|Can you get HBO on this thing? I don't want to miss |
Game of Thrones.
Well, that was a load of s**t, wasn't it?
There is a common held belief in some Doctor Who fan circles that any story that features the word ‘Time’ in the title is automatically bound to be terrible. Just look at the evidence, it practically speaks for itself; 'Timelash', 'Time and the Rani', 'The Trial of a Time Lord', 'Last of the Time Lords', 'The End of Time', f**kin’ 'Dimensions in Time'!!! I’ll stop there. There are a few notable exceptions to this unofficial rule. But 'Time-Flight' sure as hell is not one of them.
It represents the nadir of the Fifth Doctor’s entire era. Following on from the events of Earthshock, which featured the much beloved death of the much hated Adric, 'Time-Flight' sees the Doctor and his companions become mixed up in some nonsense about Concord planes disappearing. In all honesty I can hardly remember what the actual plot was or why the characters were doing what they were doing. No doubt my brain is doing me a favour by trying to suppress the entire horrible experience. But occasionally something ghastly manages to resurface.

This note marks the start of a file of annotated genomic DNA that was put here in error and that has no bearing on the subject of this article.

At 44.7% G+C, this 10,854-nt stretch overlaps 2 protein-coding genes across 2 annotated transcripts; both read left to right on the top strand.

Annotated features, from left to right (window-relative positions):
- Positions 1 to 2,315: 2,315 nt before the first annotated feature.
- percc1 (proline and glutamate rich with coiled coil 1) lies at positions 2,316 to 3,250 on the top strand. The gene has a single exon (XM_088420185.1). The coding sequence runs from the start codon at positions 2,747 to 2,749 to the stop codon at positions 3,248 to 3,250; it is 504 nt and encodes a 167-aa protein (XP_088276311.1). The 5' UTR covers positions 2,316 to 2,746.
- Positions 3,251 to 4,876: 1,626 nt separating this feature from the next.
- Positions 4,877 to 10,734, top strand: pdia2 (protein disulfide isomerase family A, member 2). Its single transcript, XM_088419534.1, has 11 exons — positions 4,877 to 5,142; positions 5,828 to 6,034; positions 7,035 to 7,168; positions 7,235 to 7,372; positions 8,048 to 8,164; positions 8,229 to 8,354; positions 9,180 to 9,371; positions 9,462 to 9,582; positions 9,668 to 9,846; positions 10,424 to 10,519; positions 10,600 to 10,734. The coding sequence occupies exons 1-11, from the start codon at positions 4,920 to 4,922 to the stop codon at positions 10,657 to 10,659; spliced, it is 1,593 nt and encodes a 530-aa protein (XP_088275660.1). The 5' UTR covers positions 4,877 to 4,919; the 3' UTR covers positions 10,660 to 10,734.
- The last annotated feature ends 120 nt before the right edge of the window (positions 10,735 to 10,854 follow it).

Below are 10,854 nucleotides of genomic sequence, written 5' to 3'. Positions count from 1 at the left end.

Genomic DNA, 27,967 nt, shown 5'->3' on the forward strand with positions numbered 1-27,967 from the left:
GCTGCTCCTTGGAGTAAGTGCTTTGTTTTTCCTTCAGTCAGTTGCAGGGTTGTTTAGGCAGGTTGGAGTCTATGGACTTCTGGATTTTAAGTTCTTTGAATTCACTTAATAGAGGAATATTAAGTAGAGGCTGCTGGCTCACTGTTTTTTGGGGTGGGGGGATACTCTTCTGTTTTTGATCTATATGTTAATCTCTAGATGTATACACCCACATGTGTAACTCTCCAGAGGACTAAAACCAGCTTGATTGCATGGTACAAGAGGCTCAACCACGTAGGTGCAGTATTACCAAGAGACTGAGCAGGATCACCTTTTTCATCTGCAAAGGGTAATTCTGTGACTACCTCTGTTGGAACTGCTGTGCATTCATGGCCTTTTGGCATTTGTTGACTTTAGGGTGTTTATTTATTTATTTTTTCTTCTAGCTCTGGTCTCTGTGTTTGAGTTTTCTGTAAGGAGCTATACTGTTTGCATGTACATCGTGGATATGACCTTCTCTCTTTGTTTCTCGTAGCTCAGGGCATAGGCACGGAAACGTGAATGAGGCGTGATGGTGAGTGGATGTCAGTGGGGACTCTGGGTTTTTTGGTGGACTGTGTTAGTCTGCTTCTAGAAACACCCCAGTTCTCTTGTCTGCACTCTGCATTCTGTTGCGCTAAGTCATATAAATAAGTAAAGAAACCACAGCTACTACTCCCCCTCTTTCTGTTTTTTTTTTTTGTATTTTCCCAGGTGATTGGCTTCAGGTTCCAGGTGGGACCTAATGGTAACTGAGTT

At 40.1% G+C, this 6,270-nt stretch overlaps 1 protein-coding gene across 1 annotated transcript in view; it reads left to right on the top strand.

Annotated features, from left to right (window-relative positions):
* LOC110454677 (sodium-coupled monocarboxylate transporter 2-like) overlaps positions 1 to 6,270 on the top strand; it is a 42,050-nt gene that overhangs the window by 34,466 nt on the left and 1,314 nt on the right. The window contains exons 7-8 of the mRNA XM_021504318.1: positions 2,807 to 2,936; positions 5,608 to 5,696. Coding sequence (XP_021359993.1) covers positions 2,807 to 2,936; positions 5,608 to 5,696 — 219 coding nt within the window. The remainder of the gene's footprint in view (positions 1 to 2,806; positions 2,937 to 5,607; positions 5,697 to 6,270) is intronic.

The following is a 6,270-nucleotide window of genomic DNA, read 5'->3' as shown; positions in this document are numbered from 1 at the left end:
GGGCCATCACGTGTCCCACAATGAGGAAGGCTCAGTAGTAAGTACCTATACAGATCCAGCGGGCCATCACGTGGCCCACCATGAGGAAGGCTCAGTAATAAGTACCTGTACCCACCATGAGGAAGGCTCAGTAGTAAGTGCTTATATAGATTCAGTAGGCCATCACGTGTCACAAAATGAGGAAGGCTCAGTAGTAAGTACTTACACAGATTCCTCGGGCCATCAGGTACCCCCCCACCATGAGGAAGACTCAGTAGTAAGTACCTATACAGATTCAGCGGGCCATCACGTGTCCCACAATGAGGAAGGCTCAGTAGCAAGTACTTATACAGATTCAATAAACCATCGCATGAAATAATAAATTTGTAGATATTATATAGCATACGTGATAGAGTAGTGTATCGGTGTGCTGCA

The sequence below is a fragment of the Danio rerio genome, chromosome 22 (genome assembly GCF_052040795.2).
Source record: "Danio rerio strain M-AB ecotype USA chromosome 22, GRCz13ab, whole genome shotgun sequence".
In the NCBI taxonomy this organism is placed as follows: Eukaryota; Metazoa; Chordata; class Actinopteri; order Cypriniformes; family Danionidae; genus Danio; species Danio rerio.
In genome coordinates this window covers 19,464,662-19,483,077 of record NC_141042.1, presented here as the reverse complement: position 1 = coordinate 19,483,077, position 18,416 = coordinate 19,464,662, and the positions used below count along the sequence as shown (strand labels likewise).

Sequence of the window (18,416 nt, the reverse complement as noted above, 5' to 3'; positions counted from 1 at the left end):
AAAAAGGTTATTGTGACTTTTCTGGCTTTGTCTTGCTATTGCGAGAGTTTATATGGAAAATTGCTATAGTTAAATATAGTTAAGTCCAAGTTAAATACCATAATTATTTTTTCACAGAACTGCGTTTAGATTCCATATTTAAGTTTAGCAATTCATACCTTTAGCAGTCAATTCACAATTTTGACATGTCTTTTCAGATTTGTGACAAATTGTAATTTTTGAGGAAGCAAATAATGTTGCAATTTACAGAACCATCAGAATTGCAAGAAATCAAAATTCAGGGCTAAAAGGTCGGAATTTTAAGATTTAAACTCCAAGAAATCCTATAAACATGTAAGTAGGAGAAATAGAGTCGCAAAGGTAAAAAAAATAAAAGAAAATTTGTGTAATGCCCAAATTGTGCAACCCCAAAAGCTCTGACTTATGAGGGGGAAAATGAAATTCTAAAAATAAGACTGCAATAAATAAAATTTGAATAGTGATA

Produced at the end of the season when everything was running on the loose change found down the back of the sofa in the BBC lounge, the effects work is diabolical, while the sets and costumes aren’t much better. The cast were exhausted by this point and couldn’t really be arsed anymore. They all just wanted to go on holiday.
And just when you think it can’t get any worse, Anthony Ainley shows up as the panto Master. Well, technically he’d been there all along, disguised as a fat, offensive oriental stereotype with a nasty skin condition. There is no practical purpose to this entire charade other than to provide the audience with a surprise shock that might just wake them out of their boredom.
Notes and Quotes
--With this story, Doctor Who became the first television series to be allowed to film at Heathrow Airport.
--Since he appears in episode two as an illusion, this story, rather than 'Earthshock', marks Matthew Waterhouse's final television appearance as Adric.
--No explanation is given for how the Master survived the ending of 'Castrovalva'. This will become a recurring feature of Ainley's Master.
The Doctor: (about the Concorde) "It's amazing."
The Doctor: "This thing is smaller on the inside than it is on the outside."
Nyssa: "Well, this is Earth. For once it's perfect camouflage."
Tegan: "This is the 1980s, Nyssa. Police box went out with flower power."
The Doctor: "It's times like this I wish I still had my scarf."
One out of four fat, offensives oriental stereotypes with nasty skin conditions.
Mark Greig has been writing for Doux Reviews since 2011. More Mark Greig.